The documents’ release comes at a time when calls for a withdrawal of troops from Afghanistan are growing — even in America. Last week, representatives from more than 70 nations and organizations met in Kabul for the Afghanistan conference. They assured President Hamid Karzai that his country would be in a position by 2014 to guarantee security using its own soldiers and police. “
Update 3: Again at the NYT, Pakistan Aids Insurgency in Afghanistan, Reports Assert.
Update 5: Key incidents as a spreadsheet at the Guardian.
Next time you’re discussing Afghanistan and someone tells you that the Taliban are the “resistance” and that for the sake of “anti-imperialism” they should be supported, please remind them of this sad event:
“A seven-year-old boy was murdered by the Taleban in an apparent act of retribution this week. Afghan officials said that the child was accused of spying for US and Nato forces and hanged from a tree in southern Afghanistan.
Daoud Ahmadi, the spokesman for the provincial governor of Helmand, said that the killing happened days after the boy’s grandfather, Abdul Woodod Alokozai, spoke out against militants in their home village.
Mr Ahmadi said: “His grandfather is a tribal elder in the village and the village is under the control of the Taleban. His grandfather said some good things about the Government and he formed a small group of people to stand against the Taleban. That’s why the Taleban killed his grandson in revenge.”
The attack happened in Heratiyan, in Sangin, near where insurgents shot down an American Pave Hawk helicopter on Wednesday, killing all four crew. The helicopter was swooping over the town to suppress attacks on a grounded air ambulance, which was picking up British casualties.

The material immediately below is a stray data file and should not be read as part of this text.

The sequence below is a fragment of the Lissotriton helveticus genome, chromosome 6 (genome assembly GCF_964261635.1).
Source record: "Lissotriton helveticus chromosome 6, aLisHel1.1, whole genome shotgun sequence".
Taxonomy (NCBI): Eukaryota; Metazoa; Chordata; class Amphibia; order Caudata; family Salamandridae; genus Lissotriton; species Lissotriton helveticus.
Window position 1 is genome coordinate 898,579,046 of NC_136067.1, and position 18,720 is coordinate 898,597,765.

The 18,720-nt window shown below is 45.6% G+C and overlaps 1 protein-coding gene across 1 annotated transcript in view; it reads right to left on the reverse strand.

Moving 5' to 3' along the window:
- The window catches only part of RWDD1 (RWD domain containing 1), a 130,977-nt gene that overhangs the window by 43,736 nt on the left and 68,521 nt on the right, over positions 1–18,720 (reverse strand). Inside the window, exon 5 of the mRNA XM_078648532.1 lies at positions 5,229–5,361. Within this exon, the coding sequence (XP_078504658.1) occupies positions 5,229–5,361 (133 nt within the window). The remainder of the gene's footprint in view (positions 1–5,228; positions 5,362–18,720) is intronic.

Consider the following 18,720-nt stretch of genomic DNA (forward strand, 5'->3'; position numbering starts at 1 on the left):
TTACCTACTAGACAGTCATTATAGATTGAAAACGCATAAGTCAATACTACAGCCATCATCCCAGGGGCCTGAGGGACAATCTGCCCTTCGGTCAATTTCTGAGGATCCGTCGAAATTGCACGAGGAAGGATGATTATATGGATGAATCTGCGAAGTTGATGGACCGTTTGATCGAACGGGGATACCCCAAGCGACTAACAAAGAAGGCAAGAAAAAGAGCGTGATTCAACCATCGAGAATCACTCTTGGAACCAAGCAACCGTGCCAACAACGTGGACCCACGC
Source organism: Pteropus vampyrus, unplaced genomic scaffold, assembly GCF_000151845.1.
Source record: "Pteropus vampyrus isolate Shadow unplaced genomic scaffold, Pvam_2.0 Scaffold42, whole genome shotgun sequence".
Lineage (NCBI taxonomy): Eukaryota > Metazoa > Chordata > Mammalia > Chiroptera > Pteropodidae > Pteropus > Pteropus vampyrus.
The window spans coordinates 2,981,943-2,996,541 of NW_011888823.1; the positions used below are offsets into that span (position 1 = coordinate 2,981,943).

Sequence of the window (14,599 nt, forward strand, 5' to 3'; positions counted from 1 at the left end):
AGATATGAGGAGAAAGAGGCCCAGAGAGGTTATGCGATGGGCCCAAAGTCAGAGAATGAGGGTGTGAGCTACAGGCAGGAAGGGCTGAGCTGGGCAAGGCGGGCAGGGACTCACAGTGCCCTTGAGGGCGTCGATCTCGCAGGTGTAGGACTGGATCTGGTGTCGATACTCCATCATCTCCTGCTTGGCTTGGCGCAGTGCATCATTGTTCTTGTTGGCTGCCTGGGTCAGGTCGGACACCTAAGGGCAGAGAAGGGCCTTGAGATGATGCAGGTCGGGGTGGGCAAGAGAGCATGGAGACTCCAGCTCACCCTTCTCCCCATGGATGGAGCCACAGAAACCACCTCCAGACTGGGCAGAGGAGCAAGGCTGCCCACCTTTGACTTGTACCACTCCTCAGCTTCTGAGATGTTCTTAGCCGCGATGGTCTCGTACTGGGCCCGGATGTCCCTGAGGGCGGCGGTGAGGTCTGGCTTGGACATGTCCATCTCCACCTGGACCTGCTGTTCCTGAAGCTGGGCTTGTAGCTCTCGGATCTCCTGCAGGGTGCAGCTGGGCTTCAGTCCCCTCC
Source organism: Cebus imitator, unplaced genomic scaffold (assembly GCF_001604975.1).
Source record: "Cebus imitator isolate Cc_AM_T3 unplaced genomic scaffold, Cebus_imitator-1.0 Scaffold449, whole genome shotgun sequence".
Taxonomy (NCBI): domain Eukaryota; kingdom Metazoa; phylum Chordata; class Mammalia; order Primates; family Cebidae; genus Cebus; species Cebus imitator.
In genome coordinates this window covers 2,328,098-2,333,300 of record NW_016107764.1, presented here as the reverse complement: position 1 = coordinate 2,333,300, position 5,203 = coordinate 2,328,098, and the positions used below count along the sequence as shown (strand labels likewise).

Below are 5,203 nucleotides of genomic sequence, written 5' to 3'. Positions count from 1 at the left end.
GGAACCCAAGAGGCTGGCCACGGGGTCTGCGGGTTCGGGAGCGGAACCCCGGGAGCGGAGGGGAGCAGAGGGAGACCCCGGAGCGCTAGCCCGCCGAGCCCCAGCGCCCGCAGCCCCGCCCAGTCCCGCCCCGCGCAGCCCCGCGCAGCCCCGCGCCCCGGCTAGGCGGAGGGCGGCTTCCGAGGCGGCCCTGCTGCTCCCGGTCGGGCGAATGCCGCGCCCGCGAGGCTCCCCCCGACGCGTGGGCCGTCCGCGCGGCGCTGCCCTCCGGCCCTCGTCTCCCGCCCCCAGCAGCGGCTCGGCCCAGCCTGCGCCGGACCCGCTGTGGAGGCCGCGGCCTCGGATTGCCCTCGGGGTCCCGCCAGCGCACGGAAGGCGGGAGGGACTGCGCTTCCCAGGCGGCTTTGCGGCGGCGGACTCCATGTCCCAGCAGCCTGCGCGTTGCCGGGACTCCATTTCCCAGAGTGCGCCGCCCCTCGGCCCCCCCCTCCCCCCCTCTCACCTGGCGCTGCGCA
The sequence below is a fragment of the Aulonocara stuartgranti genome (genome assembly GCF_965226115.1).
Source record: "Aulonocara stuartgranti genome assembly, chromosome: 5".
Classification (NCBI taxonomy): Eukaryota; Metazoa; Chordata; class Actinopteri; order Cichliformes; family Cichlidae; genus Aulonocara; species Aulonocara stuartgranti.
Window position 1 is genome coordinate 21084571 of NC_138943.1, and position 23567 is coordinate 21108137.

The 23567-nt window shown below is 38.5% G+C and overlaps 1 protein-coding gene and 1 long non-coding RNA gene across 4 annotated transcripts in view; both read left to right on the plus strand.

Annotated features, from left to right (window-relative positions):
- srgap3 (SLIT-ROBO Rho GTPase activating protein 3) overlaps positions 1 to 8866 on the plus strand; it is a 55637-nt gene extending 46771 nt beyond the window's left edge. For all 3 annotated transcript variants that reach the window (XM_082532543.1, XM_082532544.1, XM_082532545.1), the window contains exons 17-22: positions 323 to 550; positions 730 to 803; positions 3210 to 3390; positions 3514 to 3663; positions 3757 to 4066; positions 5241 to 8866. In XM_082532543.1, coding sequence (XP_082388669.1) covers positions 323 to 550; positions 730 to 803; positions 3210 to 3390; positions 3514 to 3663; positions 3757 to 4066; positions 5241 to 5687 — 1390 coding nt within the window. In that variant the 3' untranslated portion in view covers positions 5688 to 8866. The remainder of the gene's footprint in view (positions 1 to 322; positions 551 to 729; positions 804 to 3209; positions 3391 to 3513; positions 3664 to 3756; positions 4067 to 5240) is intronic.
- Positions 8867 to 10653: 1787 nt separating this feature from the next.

Shamsuddin Khan Faryie, an elder in Heratiyan, said that the boy, identified as the son of Abul Qudooz, was seized as he played in his garden. He was found hanged from a nearby tree.”
Yet they may be sinking to a new low, the poisoning of girls, as the BBC reports:
“In May 2009, Afghan authorities launched an investigation after about 90 schoolgirls fell ill in Kapisa province.
Although officials suspected deliberate poisoning, the results of the inquiry were inconclusive.
In recent years there has been an increase in attacks on schoolgirls in Afghanistan, mainly in the south and east of the country where several acid attacks on schoolgirls have been reported.
Girls were banned from attending school during the rule of the Taliban, who were overthrown in the American-led invasion of 2001.”
This post from Left Foot Forward is not my view, but as there is a poverty of anything meaningful elsewhere, it will have to do:
“President Barack Obama will announce his plan for Afghanistan in a national address to the US next Tuesday, and it is reported that the plan will include sending as many as 30,000 additional troops to the region.
From the beginning of his now weeks-old consultation process with his diplomatic and military advisors, Mr Obama has made it clear that he was looking for a solution beyond the one requested and recommended by the top US regional commander, Stanley McChrystal, which called for an additional 40,000 US troops and increased focus on population-protection based counterinsurgency.